In April 2014, Gerry’s son Phil sent through another batch of photos that he had found in his Dad’s stash.
Amongst them was a happy portrait of Gerry and two of his W/Op mates, with signatures and two very sad footnotes added by Gerry.
A quick Google confirmed the facts. Rex Furey and Ernest Armstrong had gone through Wireless Air Gunner (WAG) training in Canada with Gerry – they were in the same class at No. 3 Wireless School, Winnipeg and at No.2 Bombing & Gunnery School, Mossbank.
The photo above was probably taken in Canada during their pre-embarkation leave; all three proudly wearing their new Sergeant’s stripes and RNZAF WAG brevets (half-wing badges).
Both Rex and Ernest can be seen in Gerry’s No.3 Wireless School graduating squadron class photo:
And Ernest can be seen in Gerry’s graduation dinner photo:
Sadly, within a year, both had been killed – Rex on his final training flight, and Ernest on one of his first operations.
Rex’s death had a particularly tragic significance.
In October 1944, while Gerry and his crew were on their Heavy Conversion course at 1657 HCU, Stradishall in England, Rex was on a similar Heavy Conversion course at 1651 HCU, Wratting Common.
On the 19th of October 1944, on a low-level cross country navigation exercise, his Stirling LK488, QQ-E crashed into a mountain in fog. Mickle Fell is a 2585 feet high peak in the Pennines range, the highest point in Yorkshire.
The mostly-RNZAF crew were all killed, except for the Rear Gunner, Sgt Alan Small, RNZAF. It was to have been their last training flight before being posted to an operational squadron.
F/Sgt Rex Patrick Furey, NZ428189 R.N.Z.A.F. Wireless Operator, age 21.
18/19 October 1944: Stirling III LK488, QQ-E, 1651 Heavy Conversion Unit RAF Wratting Common, low-level cross country navigation exercise, their last training flight before being posted to an operational squadron. Off-track and in poor visibility (widespread fog) collided with the top of Mickle Fell (some seven miles ENE of Appleby-in-Westmoreland). Rear Gunner W/O Alan G Small of Takaka, New Zealand, was the only survivor.
Rex came from Okaiawa, the same tiny Taranaki dairy-farming area where Gerry was born.
Now for the ‘spooky’ part …
Back in November 2012 Johnny Wood’s daughter Debbie had sent me some of his photos for scanning. Among them were several of Johnny with mates during pilot training in New Zealand at No.1 Elementary Flying Training School (1 EFTS), Taieri, then later at No.2 Service Flying Training School (2 SFTS), Wigram.
One guy seemed to be in all of them, including this one of just him and Johnny – they were obviously good mates:
In January 2018, during our search for the mysterious, hospitalised “Buzz” mentioned in Gerry’s diary, I came across a newspaper item with a list of Johnny’s graduating class, pilots who passed out from training at RNZAF Wigram on 29 July 1943.
I realised that the names of the guys in Johnny’s photos were probably in that same list of graduates:
So I worked my way through the 46 names to see if I could find a photo, either on the AWM Online Cenotaph or in a Google search, that matched a face. Nothing, nothing, nothing, … and then, the last name on the list:
Peter Dawbarn Young, from Castor Bay in Auckland. We had found our man, but my heart sank when I saw “killed on active service’.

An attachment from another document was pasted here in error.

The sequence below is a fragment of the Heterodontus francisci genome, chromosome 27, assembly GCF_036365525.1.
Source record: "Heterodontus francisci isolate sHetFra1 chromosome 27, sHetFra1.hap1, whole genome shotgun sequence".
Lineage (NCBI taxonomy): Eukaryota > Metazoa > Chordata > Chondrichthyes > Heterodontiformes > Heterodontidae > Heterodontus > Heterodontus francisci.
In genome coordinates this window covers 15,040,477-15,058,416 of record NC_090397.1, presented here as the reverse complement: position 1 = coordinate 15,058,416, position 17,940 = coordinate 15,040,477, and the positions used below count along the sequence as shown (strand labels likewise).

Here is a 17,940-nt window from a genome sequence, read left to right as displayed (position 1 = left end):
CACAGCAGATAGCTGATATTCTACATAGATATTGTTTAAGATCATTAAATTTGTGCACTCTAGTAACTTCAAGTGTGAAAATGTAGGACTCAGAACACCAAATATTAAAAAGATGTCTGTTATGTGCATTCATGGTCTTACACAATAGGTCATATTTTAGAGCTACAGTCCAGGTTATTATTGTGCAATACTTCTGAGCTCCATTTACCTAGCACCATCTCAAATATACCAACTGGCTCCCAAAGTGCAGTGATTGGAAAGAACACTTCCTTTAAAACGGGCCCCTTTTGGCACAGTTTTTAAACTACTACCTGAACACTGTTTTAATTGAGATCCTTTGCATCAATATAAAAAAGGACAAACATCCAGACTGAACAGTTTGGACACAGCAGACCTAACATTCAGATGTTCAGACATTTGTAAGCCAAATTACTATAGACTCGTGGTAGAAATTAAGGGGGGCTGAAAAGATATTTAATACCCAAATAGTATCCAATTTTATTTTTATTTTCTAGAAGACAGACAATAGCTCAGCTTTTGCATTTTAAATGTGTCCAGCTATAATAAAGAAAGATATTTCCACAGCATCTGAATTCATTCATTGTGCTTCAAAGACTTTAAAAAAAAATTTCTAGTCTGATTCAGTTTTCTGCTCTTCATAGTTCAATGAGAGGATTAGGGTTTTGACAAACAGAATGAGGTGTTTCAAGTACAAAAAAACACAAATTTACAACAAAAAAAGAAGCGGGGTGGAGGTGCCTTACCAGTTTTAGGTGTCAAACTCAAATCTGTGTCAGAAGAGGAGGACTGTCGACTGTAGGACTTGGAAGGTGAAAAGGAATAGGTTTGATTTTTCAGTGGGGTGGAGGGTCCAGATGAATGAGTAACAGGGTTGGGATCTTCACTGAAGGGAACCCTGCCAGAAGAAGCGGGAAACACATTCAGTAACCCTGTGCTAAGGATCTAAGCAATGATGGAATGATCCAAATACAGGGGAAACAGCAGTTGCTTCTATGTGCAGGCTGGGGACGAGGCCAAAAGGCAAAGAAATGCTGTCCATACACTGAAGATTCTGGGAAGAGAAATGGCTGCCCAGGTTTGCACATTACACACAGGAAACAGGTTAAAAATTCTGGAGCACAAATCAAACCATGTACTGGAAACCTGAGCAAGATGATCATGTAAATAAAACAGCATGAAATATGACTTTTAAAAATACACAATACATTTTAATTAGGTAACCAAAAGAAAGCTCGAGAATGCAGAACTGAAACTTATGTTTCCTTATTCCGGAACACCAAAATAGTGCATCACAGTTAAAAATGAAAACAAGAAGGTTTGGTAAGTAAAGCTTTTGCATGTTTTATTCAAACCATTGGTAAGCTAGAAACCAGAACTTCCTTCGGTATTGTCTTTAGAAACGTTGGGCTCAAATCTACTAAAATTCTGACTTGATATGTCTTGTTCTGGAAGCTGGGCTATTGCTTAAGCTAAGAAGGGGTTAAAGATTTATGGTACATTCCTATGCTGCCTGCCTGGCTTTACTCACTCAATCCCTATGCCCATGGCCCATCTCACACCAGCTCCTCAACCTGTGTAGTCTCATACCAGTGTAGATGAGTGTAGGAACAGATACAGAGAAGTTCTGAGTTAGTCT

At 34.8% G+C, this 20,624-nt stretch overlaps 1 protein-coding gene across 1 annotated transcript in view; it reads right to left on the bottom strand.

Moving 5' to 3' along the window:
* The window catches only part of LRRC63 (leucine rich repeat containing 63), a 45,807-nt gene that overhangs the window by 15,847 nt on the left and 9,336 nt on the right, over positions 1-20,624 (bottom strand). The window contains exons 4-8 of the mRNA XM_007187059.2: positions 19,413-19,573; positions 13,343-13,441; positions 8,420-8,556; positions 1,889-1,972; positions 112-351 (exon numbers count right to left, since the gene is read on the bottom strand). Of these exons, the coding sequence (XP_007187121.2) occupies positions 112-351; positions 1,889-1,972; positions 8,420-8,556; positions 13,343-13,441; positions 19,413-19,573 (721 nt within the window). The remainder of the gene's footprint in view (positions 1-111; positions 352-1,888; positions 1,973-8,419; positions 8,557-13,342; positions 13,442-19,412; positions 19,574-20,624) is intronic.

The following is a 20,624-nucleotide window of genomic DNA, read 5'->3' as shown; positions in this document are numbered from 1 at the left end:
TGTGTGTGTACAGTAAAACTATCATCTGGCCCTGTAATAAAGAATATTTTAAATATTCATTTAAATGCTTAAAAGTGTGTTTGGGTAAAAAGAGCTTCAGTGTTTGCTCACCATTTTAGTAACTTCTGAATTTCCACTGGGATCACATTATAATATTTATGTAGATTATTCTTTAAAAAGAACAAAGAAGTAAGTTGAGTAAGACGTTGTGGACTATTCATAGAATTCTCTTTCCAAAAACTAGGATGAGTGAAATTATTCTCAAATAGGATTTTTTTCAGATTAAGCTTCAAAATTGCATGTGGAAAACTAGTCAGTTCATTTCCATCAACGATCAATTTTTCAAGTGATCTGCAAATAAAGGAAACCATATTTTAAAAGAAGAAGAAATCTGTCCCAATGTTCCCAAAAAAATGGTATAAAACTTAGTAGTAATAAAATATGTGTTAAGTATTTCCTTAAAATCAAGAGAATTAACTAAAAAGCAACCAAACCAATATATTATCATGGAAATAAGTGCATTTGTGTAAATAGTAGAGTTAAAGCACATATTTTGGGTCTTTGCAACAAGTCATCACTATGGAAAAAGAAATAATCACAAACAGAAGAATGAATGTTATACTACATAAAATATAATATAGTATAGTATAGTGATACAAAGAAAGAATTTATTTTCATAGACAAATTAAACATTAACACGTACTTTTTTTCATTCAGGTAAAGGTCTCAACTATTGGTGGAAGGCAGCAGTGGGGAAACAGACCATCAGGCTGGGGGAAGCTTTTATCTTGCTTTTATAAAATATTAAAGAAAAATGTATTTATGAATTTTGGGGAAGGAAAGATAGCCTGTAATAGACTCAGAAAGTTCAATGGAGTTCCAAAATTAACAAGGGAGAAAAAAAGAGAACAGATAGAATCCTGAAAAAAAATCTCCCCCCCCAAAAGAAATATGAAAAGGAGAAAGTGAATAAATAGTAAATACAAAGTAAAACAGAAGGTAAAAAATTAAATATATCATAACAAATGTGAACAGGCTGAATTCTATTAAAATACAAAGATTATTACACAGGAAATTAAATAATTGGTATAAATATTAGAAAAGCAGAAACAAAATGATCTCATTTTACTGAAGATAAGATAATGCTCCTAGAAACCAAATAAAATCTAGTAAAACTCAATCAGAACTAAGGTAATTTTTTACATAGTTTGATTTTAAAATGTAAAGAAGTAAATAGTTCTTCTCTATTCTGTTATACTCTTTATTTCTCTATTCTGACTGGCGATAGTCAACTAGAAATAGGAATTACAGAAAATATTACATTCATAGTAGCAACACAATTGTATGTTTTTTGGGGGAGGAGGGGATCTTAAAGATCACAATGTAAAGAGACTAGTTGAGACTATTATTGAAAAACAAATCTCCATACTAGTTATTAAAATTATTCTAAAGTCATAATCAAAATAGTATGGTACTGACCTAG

Next I Googled his name, and sure enough, there was a web page dedicated to he and his crew, killed in a cross-country training flight in England, while at 1651 Heavy Conversion Unit, on 19 October 1944: http://aircrewremembered.com/young-peter.html
Peter Young was Rex Furey’s skipper!
Johnny and Gerry’s good friends were killed in the same crash and they would have found out while together at Stradishall – perhaps they shared more of a bond than we had realised?
By complete coincidence, in July 2018 I was contacted by Alastair McFarlane, an aviation archaeologist who lives near Mickle Fell, visited the crash site in the 70s and researched the crew. Having seen one of my Bomber Command posts on Facebook, he thought the New Zealand connection may have been of interest to me – little did he know!!
The aircraft (LK488) was/is the most complete Stirling wreckage left, and no other Stirling has survived or been restored. It was a popular destination for aviation archaeologists back then.
“In 1973, a friend and I went up to Mickle Fell and visited the wreckage. It was amazing, just from one crater a complete tailplane and rear fuselage could have been rebuilt. The mid-upper and rear turrets were there, undercarriage legs, tyres, engines and god knows what else in other holes. I was so taken by the extent of the wreck that I decided to research the background to the crash. This led me to the one survivor, Alan Small the rear gunner. I traced him to running a Shell garage in Coromandel, North Island. He wrote me a very nice letter explaining what happened on the night LK488 crashed and his subsequent survival.
I wrote an article for our local newspaper about the trip to the wreck and the finding of a Browning .303 machine gun (which was identified as having come from the rear turret). A lady contacted the paper to say that she had been married to Alan Small after the war and she still lived in York, not far from me! I went to see her and she told me that Alan’s son was coming to the UK for a visit, so I arranged to meet him and have a photo of him holding one of his father’s guns.”
Alastair sent his research on the crash and wreckage to the RAF Museum in Hendon. In 1977 they arranged for the wreckage to be helicoptered off the hill and placed in storage at RAF Henlow, where it still sits, hopefully to be restored one day.
More about the crash and wreckage here: www.yorkshire-aircraft.co.uk/aircraft/planes/dales/lk488.html
The crew are buried in Stonefall Commonwealth Forces Cemetery, near Harrogate in Yorkshire, about 25 miles from Alastair, and he kindly sent me photographs of Peter and Rex’s headstones.
We Will Remember Them